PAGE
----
Expressions of King’s Legacy

For 41 years, Expressions of King’s Legacy programming has been dedicated to celebrating the life and impact of Dr. Martin Luther King Jr. The event is free and open to the public.

January 31, 2023

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Keynote: Nikole Hannah-Jones, Pulitzer Prize-winning creator of the 1619 Project and a staff writer at The New York Times Magazine

Nikole Hannah-Jones is the Pulitzer Prize-winning creator of the 1619 Project and a staff writer at The New York Times Magazine. The book version of The 1619 Project was an instant #1 New York Times bestseller. Hannah-Jones has spent her career investigating racial inequality and injustice, and her reporting has earned her the MacArthur Fellowship, known as the Genius grant, a Peabody Award, two George Polk Awards and the National Magazine Award three times. She also serves as the Knight Chair of Race and Journalism at Howard University, where she is founding the Center for Journalism & Democracy. Hannah-Jones is also the co-founder of the Ida B. Wells Society for Investigative Reporting, which seeks to increase the number of investigative reporters and editors of color, and this year she opened the1619 Freedom School, a free, afterschool literacy program in her hometown of Waterloo, Iowa. Hannah-Jones holds a Master of Arts in Mass Communication from the University of North Carolina at Chapel Hill and earned her BA in History and African-American studies from the University of Notre Dame.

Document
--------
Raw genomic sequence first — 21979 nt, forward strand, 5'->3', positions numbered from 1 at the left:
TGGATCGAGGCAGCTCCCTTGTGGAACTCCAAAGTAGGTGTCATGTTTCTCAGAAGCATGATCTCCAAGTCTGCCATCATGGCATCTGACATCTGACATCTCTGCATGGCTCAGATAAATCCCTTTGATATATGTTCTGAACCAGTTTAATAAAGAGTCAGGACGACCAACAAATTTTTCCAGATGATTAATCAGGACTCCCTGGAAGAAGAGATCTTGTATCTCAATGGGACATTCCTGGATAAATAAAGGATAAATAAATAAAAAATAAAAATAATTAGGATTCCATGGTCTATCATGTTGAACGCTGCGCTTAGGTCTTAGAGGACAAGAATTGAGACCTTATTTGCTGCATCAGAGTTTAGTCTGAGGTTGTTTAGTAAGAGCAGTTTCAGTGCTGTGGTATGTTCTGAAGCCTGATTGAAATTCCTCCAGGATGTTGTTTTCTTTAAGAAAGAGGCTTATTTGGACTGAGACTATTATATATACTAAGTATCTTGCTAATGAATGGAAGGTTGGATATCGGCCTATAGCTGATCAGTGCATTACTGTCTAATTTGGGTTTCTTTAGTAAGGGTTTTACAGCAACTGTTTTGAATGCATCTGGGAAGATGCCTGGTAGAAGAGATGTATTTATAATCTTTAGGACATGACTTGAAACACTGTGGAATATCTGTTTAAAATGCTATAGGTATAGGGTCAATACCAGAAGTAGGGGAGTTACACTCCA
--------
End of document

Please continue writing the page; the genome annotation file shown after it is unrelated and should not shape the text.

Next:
Performances will also take place including RIT student Daniel Aisogun, spoken word artist and the RIT Gospel Choir. 

Past Speakers


Keynote: Henry Louis Gates

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Keynote: Bakari Sellers

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Keynote: Fredricka Whitfield
Performances: Fisk Jubilee Singers

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Keynote: Tavis Smiley
Performances: Curtis Babers

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Keynote: Julianne Malveaux
Performances: THREE MO’ TENORS, The Meeting – a play by Jeff Stetson

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Keynote: Nikki Giovanni
Performances: Aeolian, David Johnson


The Black Awareness Coordinating Committee (BACC) was formed during the Spring 1969 quarter at the Rochester Institute of Technology. The purpose of the group was “to foster and sustain an awareness of Black people being an integral part of our nation’s society.”  

In 1977, the organization touted itself as being the only organization “run exclusively for and by minority students.” At the time, the group’s membership consists mostly of Black and Puerto Rican undergraduates, though several graduate students belonged to the organization as well. Some of the programs sponsored by BACC included a Black student orientation, Black Awareness Week, and Educational Day, which introduced inner-city high school students to the world of higher education.

In 1982, the Commission for Promoting Pluralism partnered with BACC to deliver the annual celebration of Martin Luther King Jr. That April, the Commission held what was then called the Conference on Racism. Twenty years later, in 2002, the Commission renamed the conference to the Expressions of Diversity Conference. Then in 2010, the Annual Celebration of Dr. Martin Luther King was combined into a week-long celebration—Expressions of King’s Legacy. In 2012, the program was moved under the Office for Diversity & Inclusion, continuing with the name of Expressions of King’s Legacy. Many campus members played an important role in the start of this celebration and the continuing of it as the longest standing diversity program at RIT.